Gregory: The smiling boy whose murder haunted France for decades

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Dan MacGuill - [email protected]
Gregory: The smiling boy whose murder haunted France for decades
Grégory Villemin. Photo: AFP

The 40 years since four-year-old French boy Grégory Villemin died have been marked by revenge, dashed hopes, anonymous taunting phone calls, and mystery. With the case back in the headlines, we look at France's most haunting unsolved murder.


Who’s Grégory Villemin?

He was a four-year-old boy found drowned in the Vologne river near Docelles, in eastern France in October 1984. His unsolved death is the country's most high-profile unsolved murder cases.

The case outline

The “Affaire de Grégory”, as it’s become known, has fascinated and horrified the French public for almost four decades, and inspired at least seven books and a Netflix series.

Here’s what we do know.

On the evening of October 16th, 1984 Grégory’s parents Christine and Jean-Marie Villemin received a chilling, taunting phone call from an unidentified person, informing them “I have taken the boy.”

After a massive police search, Grégory’s body was found, bound hand and foot, in the Vologne river, about 7km from the family home in Lépanges-sur-Vologne.

The day after, the couple received an anonymous letter addressed to Jean-Marie. “I hope you die of grief, boss. Your money can’t give you back your son. Here is my revenge, you stupid bastard.”

For four years before the murder, the Villemins had been plagued by anonymous phone calls, some of which they managed to record.

However, voice experts still haven’t been able to identify the caller. Years later, DNA tests, (of which there have been many) on saliva traces under the letter’s stamp were also inconclusive.



Were there any suspects?

Initially the main suspect was Bernard Laroche, the first cousin of Jean-Marie Villemin.

Laroche’s 15-year-old sister-in-law Murielle Bolle had denounced him to police, claiming to have circumstantial proof he had murdered Grégory. Furthermore, handwriting analysis suggested Laroche had a strikingly similar signature to that found at the bottom of the letter sent on October 17th.

However, Laroche’s accuser later recanted and in February 1985, a judge freed Laroche from suspicion. But the same day, a furious Jean-Marie Villemin vowed, in front of journalists, that he would kill his cousin.

Incredibly, police refused to offer Laroche protection and, true to his word, Villemin shot dead his cousin on March 29th, as he left work.

Villemin was sentenced to five years imprisonment in 1993 for the killing, and Laroche’s widow, Marie-Ange, successfully sued the French state in 2002, for their failure to prevent Bernard’s death.

But the case got worse.

In 1985, local suspicions began to turn to Christine Villemin, Grégory’s mother. She had been seen in a post office on the day of the murder, and cords identical to the ones used to tie up Grégory were found in the basement of the family home.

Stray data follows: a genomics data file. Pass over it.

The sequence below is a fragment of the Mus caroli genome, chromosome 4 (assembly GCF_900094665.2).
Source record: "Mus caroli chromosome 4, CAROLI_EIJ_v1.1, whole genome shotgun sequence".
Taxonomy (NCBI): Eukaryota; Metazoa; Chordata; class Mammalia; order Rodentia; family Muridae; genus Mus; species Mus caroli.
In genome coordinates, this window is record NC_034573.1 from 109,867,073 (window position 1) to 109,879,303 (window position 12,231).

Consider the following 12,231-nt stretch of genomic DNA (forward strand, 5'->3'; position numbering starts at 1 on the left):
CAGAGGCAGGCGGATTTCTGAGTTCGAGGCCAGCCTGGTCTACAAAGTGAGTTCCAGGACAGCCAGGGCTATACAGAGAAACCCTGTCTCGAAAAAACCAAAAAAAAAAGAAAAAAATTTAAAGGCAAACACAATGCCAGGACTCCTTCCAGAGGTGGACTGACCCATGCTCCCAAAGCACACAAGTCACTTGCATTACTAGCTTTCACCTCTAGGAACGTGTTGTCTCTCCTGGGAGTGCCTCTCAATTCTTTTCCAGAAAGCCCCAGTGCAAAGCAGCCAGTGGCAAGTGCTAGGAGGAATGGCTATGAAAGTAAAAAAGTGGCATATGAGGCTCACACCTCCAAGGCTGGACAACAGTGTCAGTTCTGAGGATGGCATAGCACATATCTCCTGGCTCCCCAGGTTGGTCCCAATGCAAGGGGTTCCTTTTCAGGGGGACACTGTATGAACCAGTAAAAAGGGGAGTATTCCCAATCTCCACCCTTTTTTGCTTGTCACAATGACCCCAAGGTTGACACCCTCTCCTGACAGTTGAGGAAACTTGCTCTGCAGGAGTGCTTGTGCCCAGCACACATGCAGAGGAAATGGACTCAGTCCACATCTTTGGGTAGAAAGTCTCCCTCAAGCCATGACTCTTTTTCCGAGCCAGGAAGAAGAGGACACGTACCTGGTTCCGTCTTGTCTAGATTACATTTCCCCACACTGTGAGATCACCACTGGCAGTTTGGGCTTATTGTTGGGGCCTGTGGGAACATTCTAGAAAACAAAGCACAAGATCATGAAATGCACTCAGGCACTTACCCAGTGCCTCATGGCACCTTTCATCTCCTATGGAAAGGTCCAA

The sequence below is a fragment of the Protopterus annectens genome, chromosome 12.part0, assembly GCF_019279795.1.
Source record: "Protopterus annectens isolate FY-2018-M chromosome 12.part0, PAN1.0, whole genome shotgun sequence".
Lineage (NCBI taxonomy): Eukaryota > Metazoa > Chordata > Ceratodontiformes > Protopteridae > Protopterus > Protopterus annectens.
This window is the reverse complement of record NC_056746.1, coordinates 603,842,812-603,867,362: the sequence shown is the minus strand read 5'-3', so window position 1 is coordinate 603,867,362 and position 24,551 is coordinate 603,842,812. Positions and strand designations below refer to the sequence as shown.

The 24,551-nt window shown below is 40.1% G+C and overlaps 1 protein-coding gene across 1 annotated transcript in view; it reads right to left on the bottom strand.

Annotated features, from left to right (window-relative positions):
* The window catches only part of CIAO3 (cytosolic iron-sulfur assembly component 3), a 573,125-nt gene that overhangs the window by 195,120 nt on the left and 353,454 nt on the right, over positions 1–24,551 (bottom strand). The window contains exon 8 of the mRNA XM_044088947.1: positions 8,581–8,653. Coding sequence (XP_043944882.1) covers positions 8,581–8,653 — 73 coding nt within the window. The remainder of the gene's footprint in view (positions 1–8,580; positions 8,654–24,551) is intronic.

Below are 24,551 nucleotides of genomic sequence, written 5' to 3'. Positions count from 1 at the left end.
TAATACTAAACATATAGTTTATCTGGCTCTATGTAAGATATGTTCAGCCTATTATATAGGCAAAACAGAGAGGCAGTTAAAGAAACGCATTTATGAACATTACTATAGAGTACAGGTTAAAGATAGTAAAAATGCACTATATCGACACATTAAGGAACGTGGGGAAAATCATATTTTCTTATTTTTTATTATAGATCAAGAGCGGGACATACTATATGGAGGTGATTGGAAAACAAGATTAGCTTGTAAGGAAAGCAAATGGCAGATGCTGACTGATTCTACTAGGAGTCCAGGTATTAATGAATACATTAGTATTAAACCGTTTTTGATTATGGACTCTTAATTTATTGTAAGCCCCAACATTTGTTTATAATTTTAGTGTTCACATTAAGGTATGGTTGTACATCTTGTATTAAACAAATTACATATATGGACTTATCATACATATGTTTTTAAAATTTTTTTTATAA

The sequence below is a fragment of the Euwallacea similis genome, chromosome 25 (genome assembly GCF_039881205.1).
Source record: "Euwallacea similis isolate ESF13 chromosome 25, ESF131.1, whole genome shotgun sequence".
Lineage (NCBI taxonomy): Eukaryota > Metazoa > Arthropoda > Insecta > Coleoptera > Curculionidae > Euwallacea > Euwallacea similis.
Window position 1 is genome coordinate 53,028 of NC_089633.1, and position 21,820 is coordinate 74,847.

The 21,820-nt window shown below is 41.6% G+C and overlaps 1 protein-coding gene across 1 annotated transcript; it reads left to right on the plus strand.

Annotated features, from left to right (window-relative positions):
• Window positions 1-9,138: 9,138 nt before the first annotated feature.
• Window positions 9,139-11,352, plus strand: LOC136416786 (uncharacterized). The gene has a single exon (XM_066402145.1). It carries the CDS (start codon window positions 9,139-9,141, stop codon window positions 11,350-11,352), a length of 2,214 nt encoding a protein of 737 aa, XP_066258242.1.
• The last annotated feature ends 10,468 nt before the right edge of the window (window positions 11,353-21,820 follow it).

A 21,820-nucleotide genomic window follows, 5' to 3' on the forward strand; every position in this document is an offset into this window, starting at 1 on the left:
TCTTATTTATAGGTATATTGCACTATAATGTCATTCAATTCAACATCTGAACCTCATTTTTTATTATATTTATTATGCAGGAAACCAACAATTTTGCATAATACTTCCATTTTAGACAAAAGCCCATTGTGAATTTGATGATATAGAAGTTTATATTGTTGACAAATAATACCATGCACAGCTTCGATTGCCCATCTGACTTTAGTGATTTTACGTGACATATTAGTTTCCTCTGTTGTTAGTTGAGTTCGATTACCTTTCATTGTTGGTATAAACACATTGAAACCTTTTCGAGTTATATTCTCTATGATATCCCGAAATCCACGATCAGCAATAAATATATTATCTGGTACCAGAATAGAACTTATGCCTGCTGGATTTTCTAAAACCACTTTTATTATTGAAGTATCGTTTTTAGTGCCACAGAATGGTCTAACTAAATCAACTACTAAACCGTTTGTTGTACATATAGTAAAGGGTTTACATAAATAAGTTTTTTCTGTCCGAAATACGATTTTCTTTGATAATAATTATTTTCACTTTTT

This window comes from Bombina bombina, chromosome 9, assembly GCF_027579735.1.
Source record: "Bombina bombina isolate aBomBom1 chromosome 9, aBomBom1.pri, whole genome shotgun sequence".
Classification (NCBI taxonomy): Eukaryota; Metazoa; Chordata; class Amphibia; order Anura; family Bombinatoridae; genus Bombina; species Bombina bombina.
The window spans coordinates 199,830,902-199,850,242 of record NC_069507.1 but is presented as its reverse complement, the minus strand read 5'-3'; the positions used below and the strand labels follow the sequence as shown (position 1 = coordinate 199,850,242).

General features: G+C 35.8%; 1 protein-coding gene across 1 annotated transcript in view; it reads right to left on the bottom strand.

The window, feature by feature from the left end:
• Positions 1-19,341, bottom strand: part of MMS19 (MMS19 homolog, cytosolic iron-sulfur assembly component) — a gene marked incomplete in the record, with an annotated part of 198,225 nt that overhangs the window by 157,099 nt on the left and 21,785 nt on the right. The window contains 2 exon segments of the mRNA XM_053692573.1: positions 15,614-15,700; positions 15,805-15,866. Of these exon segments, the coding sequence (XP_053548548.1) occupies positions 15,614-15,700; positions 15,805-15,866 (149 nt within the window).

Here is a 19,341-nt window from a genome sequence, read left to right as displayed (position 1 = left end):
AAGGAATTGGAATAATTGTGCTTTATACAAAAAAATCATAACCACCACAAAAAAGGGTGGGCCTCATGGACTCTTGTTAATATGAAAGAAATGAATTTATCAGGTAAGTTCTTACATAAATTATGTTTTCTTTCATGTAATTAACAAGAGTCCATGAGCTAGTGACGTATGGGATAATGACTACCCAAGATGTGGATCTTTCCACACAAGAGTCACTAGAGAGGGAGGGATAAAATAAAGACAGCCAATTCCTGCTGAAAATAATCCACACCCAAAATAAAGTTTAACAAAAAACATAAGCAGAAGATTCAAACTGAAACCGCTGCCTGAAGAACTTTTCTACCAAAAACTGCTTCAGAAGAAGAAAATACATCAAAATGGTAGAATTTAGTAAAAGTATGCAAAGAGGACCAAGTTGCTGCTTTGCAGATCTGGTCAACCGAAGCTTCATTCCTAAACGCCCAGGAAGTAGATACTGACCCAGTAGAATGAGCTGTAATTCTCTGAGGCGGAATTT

Further handwriting analysis also seemed to implicate her, and she was held under suspicion in July of that year, before being released. A judge eventually took the rare decision to issue an order forbidding her prosecution, which largely served to clear her name.


Grégory's parents Christine and Jean-Marie

Then what?

The case remains officially open and is periodically back in the news whenever there are new developments.

In March 2024 the appeal court in Dijon ordered fresh expert analysis of DNA and voice recordings connected to the case, at the request of Grégory's parents who have never stopped fighting for justice for their son.

In 2020 a new examining magistrate was put in charge, and he held a series of witness interviews, kick-starting the case back into action - this followed developments earlier in the year in the appeals court.

In January 2020, the Paris Court of Appeal officially cancelled part of the testimony of Murielle Bolle. Murielle, just 15 years old at the time, implicated her brother-in-law in the case, but later recanted her testimony.

The court ruled that the way she was questioned - without her parents or access to a lawyer - was not in keeping with the French constitution and as a result officially cancelled her earlier interrogations.

In 2018 Murielle wrote a book claiming that the police had coerced her into making the accusations.

The case also received fresh interest with the release in early 2020 of a new Netflix documentary about the case.

Simply called Gregory, the five-part series is an excellent in-depth look at the case and manages to speak to many of the people involved, including some of the journalists who played their part in turning the family's tragedy into a media circus.

Meanwhile, Grégory's parents continue to live with the fact that no-one has been brought to justice for the death of their little boy.


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